Thursday, 21 March 2024

Questions without notice and ministers statements

Ministers statements: World Down Syndrome Day


Ministers statements: World Down Syndrome Day

Lizzie BLANDTHORN (Western Metropolitan – Minister for Children, Minister for Disability) (12:22): I rise to advise the house that today is World Down Syndrome Day. It is a time to focus our attention towards combating stereotypes and misconceptions about Down syndrome. It happens in March each year, the third month on the calendar, to signify the triplication of the 21st chromosome, the cause of the condition. It is also a day when supporters wear odd socks as part of the Lots of Socks campaign to grab people’s attention and start the conversation. This year’s World Down Syndrome Day theme is ‘End the stereotypes’, focusing on the rights of those living with Down syndrome to live without judgement and the right of people with Down syndrome to live happy, healthy and fulfilling lives with their family and friends. We are all equal, and we all want the same things.

I was very pleased to share morning tea this morning with Down Syndrome Victoria, a great organisation that advocates for people with Down syndrome and their families and celebrates the value of every life. I would like to acknowledge Brendan Edwards, board president of DSV; Daniel Payne, CEO of Down Syndrome Victoria; Matthew O’Neil and Emily from the Down Syndrome Advisory Network; and all of those who attended, including the shadow minister for his bipartisan support. Down Syndrome Victoria brought us together this morning with family, friends and supporters of Victorians with Down syndrome to celebrate and encourage us to end the stereotypes. I was particularly touched, and I thank those families who shared their reflections, hopes and dreams for themselves and their loved ones. It was a fantastic celebration to mark this important day in the calendar.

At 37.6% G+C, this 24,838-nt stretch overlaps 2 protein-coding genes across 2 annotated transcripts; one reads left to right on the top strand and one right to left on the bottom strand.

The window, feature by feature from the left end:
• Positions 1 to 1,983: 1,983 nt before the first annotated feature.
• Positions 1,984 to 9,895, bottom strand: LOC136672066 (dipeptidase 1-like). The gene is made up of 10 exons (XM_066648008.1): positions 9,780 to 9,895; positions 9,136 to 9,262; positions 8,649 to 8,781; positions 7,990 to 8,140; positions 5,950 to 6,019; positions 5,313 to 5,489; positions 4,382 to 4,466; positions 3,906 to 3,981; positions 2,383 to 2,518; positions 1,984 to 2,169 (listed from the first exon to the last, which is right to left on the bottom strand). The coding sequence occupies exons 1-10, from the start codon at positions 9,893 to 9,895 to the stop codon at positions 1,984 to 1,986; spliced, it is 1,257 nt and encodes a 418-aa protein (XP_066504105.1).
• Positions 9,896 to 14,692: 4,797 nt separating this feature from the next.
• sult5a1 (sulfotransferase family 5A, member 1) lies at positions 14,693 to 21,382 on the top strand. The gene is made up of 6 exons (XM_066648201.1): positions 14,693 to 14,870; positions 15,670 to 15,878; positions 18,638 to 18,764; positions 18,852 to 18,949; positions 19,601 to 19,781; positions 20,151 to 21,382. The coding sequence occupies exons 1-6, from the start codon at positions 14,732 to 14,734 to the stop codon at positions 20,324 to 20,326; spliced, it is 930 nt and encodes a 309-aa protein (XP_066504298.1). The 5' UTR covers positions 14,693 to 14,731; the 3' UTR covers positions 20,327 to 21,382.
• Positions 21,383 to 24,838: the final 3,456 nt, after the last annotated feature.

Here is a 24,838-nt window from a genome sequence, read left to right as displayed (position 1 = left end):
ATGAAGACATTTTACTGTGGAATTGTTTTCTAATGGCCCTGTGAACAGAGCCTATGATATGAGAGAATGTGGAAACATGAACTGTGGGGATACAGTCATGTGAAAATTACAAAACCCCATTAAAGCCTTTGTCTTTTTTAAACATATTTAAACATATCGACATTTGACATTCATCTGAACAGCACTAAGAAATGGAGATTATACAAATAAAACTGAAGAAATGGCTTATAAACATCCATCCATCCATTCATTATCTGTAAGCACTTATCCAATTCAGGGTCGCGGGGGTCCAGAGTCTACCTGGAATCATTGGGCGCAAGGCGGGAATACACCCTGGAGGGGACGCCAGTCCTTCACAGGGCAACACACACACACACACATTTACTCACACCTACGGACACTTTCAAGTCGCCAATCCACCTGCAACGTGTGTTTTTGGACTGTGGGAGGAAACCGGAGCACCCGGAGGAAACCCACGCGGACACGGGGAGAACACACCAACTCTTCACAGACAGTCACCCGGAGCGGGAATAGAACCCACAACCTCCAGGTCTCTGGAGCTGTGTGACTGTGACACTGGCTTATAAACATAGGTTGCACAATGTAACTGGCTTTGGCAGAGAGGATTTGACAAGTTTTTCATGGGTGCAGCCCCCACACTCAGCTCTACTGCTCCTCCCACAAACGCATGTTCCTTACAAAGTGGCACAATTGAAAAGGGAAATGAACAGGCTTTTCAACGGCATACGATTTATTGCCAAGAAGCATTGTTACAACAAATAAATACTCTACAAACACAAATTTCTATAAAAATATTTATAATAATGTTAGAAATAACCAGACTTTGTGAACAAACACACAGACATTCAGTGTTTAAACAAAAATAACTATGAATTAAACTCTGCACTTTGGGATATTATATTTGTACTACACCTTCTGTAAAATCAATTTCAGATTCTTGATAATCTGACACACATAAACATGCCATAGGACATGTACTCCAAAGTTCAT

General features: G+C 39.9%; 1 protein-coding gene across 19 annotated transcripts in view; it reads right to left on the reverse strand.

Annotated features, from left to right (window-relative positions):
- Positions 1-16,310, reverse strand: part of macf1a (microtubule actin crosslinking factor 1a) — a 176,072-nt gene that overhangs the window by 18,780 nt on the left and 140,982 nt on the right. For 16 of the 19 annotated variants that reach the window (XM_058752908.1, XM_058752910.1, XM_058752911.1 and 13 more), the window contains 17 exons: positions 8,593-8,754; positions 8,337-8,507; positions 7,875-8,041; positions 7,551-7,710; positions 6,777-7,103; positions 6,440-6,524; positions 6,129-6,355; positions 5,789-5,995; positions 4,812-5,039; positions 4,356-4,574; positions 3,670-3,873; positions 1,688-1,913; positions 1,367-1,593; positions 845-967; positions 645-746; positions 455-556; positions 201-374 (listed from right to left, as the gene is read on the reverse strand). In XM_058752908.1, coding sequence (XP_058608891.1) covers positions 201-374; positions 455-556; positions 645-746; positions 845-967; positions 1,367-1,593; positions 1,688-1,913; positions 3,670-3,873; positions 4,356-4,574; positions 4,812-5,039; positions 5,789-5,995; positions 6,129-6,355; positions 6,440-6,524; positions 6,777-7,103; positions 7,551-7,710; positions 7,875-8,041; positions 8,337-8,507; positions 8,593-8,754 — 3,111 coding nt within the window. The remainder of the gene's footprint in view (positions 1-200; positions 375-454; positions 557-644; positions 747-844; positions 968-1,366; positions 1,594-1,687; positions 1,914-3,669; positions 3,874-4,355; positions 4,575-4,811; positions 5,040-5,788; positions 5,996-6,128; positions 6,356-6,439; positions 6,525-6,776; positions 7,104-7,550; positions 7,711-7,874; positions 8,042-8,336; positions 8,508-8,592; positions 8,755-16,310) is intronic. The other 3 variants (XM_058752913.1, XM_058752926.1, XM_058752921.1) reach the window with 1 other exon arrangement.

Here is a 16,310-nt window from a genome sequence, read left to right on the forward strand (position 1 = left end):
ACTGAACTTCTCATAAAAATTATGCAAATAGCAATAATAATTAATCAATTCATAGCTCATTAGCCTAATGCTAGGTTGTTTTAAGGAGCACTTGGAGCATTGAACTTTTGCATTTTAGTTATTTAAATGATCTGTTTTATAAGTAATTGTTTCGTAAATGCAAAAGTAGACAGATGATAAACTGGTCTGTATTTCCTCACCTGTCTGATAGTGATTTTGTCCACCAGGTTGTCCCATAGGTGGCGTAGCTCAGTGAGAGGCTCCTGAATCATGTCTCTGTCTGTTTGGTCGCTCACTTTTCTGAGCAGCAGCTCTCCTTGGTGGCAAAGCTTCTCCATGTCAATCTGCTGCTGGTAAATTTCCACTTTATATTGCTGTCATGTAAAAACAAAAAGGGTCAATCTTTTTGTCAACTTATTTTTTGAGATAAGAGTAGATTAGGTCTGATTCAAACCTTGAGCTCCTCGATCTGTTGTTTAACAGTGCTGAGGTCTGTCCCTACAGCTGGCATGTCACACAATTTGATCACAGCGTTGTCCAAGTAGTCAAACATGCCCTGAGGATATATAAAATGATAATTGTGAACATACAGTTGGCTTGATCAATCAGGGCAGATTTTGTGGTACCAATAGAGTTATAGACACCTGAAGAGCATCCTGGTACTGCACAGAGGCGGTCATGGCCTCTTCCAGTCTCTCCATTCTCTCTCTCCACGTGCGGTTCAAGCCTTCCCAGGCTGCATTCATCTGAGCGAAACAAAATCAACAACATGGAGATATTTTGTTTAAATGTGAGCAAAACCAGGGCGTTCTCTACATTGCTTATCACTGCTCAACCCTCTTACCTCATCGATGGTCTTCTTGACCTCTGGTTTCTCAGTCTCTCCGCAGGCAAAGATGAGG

As a government we recognise that ending the stereotypes also means giving voice to people with disability. It means moving past harmful, outdated ideas that in the past have led to governments making policy for people with disability instead of making it with them. It is unfair, and it simply does not work. It is vital that we bring a ‘nothing about us without us’ approach to policymaking, that we give voice to the lived experience of people with disability and that in doing so we create a better, more effective and targeted system of policies and programs. Here in Victoria we are very pleased and proud to say that our state disability plan, Inclusive Victoria, has been co-designed by Victorians with disability, their families and carers and the service sector more broadly.